Traceback:
     1: .identC(class1[[1]], class2)
     2: possibleExtends(class(sloti), classi, ClassDef2 = getClassDef(classi,
    where = where))
     3: validObject(t(cu))
     4: stopifnot(validObject(cu <- as(tu, "dtCMatrix")), validObject(t(cu)),
    validObject(t(tu)))
    
    Possible actions:
    1: abort (with core dump)
    2: normal R exit
    3: exit R without saving workspace
    4: exit R saving workspace
    Selection: 3

    Since the R process may be damaged, the only really safe options are the first or third. (Note that a core dump is only produced where enabled: a common default in a shell is to limit its size to 0, thereby disabling it.)

    A fairly common cause of such crashes is a package which uses .C or .Fortran and writes beyond (at either end) one of the arguments it is passed. There is a good way to detect this: using options(CBoundsCheck = TRUE) (which can be selected via the environment variable R_C_BOUNDS_CHECK=yes) changes the way .C and .Fortran work to check if the compiled code writes in the 64 bytes at either end of an argument.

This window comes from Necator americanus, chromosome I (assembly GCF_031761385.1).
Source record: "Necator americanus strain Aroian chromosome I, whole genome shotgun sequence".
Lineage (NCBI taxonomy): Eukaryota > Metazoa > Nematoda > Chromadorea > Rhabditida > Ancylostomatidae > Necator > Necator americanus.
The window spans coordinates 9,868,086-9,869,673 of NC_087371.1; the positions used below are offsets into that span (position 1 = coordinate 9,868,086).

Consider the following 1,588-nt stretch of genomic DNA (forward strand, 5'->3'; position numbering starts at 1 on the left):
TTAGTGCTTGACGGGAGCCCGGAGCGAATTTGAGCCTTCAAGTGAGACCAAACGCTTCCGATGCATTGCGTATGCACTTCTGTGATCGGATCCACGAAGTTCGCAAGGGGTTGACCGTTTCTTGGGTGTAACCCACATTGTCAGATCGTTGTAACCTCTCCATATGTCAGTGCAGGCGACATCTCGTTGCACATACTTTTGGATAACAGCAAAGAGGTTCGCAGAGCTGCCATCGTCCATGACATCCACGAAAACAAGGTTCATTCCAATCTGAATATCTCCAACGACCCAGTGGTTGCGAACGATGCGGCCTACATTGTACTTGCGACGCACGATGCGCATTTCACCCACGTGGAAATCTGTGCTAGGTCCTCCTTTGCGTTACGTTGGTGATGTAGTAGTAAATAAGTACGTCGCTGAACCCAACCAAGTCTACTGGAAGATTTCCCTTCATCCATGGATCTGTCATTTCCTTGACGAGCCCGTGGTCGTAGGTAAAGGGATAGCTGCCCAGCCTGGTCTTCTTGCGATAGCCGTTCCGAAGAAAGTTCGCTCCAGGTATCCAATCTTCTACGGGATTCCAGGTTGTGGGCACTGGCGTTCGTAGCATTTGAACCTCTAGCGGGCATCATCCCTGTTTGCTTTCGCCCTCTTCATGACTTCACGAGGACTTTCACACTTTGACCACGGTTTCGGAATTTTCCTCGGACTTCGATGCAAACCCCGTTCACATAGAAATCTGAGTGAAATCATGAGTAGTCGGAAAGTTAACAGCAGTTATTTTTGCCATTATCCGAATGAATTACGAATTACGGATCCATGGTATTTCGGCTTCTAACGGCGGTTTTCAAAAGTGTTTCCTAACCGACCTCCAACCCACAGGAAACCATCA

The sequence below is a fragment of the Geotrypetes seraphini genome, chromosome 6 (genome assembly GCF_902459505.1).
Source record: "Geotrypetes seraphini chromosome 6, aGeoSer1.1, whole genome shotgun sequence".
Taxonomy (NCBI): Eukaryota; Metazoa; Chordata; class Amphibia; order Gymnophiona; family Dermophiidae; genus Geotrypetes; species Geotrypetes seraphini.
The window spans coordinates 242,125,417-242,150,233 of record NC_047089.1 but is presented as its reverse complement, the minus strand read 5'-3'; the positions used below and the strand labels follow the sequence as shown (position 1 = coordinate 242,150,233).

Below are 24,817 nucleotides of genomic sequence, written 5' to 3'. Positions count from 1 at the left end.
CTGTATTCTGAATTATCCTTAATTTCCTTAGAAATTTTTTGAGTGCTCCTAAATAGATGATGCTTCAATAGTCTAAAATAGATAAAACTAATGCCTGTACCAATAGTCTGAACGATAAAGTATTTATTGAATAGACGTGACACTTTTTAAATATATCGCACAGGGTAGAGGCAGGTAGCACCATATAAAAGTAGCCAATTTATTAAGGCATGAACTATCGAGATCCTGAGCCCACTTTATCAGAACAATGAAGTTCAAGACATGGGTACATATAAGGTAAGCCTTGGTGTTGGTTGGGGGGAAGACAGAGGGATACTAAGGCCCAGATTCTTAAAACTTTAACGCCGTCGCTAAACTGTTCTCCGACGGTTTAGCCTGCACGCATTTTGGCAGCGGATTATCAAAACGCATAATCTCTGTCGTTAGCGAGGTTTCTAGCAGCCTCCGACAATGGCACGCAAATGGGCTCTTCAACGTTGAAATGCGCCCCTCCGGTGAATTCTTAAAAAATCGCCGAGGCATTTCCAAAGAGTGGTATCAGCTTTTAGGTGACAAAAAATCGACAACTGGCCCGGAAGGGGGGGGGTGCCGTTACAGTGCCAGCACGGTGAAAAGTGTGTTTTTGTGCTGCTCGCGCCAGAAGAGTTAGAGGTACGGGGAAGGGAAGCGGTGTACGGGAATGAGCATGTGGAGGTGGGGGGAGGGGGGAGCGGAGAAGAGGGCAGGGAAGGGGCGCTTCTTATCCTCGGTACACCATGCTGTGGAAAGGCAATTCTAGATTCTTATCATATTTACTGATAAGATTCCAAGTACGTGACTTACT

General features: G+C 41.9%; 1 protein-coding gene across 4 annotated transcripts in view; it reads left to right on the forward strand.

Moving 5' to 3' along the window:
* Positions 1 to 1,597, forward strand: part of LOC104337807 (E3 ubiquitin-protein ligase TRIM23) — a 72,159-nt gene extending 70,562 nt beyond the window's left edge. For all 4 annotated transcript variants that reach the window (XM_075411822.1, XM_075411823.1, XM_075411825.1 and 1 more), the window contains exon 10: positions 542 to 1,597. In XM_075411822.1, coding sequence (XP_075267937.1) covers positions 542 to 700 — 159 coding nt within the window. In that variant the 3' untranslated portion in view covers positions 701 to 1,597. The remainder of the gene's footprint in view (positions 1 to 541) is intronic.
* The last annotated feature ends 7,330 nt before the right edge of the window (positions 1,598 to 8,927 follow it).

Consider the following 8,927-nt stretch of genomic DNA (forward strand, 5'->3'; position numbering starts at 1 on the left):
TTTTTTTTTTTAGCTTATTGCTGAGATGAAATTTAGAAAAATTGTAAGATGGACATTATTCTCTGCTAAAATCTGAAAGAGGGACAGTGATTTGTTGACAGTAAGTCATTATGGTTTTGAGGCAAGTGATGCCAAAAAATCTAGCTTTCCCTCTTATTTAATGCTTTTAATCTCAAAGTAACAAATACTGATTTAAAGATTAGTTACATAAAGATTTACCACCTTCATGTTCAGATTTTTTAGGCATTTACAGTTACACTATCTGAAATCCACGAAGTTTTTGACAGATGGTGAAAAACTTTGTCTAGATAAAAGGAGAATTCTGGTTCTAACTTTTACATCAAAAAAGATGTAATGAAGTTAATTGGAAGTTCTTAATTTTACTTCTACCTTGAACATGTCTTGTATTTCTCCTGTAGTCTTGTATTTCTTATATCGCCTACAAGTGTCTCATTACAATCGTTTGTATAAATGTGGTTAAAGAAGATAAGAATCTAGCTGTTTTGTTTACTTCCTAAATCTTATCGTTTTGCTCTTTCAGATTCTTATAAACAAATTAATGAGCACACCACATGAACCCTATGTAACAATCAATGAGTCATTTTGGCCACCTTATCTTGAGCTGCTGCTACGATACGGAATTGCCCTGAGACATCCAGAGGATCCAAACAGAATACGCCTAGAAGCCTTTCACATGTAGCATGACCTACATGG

Another cause of a ‘crash’ is to overrun the C stack. R tries to track that in its own code, but it may happen in third-party compiled code. For modern POSIX-compliant OSes R can safely catch that and return to the top-level prompt, so one gets something like

    > .C("aaa")
    Error: segfault from C stack overflow
    >

    However, C stack overflows are fatal under Windows and normally defeat attempts at debugging on that platform. Further, the size of the stack is set when R is compiled on Windows, whereas on POSIX OSes it can be set in the shell from which R is launched.

    If you have a crash which gives a core dump you can use something like

    gdb /path/to/R/bin/exec/R core.12345

    to examine the core dump. If core dumps are disabled or to catch errors that do not generate a dump one can run R directly under a debugger by for example

    $ R -d gdb --vanilla
    ...
    gdb> run